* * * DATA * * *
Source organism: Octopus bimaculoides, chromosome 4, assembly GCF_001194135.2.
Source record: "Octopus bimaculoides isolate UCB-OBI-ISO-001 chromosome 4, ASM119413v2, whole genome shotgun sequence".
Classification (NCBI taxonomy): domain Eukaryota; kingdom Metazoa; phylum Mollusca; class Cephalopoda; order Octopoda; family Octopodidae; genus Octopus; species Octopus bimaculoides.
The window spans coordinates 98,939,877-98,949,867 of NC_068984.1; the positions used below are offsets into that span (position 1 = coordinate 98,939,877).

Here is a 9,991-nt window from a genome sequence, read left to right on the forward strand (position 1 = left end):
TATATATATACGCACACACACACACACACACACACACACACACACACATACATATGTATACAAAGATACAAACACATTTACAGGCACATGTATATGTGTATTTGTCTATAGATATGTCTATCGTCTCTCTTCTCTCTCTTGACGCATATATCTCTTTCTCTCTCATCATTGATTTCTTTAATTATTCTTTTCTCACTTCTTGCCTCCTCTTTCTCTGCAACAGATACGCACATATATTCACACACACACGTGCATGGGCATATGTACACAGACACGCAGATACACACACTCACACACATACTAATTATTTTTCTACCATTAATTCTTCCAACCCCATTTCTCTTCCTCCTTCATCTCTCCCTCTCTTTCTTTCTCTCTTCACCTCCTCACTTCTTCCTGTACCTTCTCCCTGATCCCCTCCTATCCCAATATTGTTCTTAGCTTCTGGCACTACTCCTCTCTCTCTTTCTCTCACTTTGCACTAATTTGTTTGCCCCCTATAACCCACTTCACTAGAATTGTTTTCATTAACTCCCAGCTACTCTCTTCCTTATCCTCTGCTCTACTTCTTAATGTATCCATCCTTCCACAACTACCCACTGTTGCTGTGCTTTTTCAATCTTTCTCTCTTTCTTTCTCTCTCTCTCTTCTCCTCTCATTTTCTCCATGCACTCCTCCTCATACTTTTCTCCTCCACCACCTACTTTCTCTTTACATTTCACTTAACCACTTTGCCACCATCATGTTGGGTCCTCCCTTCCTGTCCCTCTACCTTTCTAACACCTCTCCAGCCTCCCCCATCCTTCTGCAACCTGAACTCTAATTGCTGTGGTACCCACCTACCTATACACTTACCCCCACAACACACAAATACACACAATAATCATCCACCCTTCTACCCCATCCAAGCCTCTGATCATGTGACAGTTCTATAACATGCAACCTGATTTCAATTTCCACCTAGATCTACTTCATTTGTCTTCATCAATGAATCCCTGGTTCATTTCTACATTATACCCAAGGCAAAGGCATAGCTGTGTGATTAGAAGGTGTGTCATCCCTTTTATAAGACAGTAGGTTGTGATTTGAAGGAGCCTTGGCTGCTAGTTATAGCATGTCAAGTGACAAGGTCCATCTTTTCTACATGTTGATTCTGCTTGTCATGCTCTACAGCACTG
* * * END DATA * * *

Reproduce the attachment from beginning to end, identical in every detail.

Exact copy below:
Source organism: Octopus bimaculoides, chromosome 4, assembly GCF_001194135.2.
Source record: "Octopus bimaculoides isolate UCB-OBI-ISO-001 chromosome 4, ASM119413v2, whole genome shotgun sequence".
Classification (NCBI taxonomy): domain Eukaryota; kingdom Metazoa; phylum Mollusca; class Cephalopoda; order Octopoda; family Octopodidae; genus Octopus; species Octopus bimaculoides.
The window spans coordinates 98,939,877-98,949,867 of NC_068984.1; the positions used below are offsets into that span (position 1 = coordinate 98,939,877).

Here is a 9,991-nt window from a genome sequence, read left to right on the forward strand (position 1 = left end):
TATATATATACGCACACACACACACACACACACACACACACACACACATACATATGTATACAAAGATACAAACACATTTACAGGCACATGTATATGTGTATTTGTCTATAGATATGTCTATCGTCTCTCTTCTCTCTCTTGACGCATATATCTCTTTCTCTCTCATCATTGATTTCTTTAATTATTCTTTTCTCACTTCTTGCCTCCTCTTTCTCTGCAACAGATACGCACATATATTCACACACACACGTGCATGGGCATATGTACACAGACACGCAGATACACACACTCACACACATACTAATTATTTTTCTACCATTAATTCTTCCAACCCCATTTCTCTTCCTCCTTCATCTCTCCCTCTCTTTCTTTCTCTCTTCACCTCCTCACTTCTTCCTGTACCTTCTCCCTGATCCCCTCCTATCCCAATATTGTTCTTAGCTTCTGGCACTACTCCTCTCTCTCTTTCTCTCACTTTGCACTAATTTGTTTGCCCCCTATAACCCACTTCACTAGAATTGTTTTCATTAACTCCCAGCTACTCTCTTCCTTATCCTCTGCTCTACTTCTTAATGTATCCATCCTTCCACAACTACCCACTGTTGCTGTGCTTTTTCAATCTTTCTCTCTTTCTTTCTCTCTCTCTCTTCTCCTCTCATTTTCTCCATGCACTCCTCCTCATACTTTTCTCCTCCACCACCTACTTTCTCTTTACATTTCACTTAACCACTTTGCCACCATCATGTTGGGTCCTCCCTTCCTGTCCCTCTACCTTTCTAACACCTCTCCAGCCTCCCCCATCCTTCTGCAACCTGAACTCTAATTGCTGTGGTACCCACCTACCTATACACTTACCCCCACAACACACAAATACACACAATAATCATCCACCCTTCTACCCCATCCAAGCCTCTGATCATGTGACAGTTCTATAACATGCAACCTGATTTCAATTTCCACCTAGATCTACTTCATTTGTCTTCATCAATGAATCCCTGGTTCATTTCTACATTATACCCAAGGCAAAGGCATAGCTGTGTGATTAGAAGGTGTGTCATCCCTTTTATAAGACAGTAGGTTGTGATTTGAAGGAGCCTTGGCTGCTAGTTATAGCATGTCAAGTGACAAGGTCCATCTTTTCTACATGTTGATTCTGCTTGTCATGCTCTACAGCACTG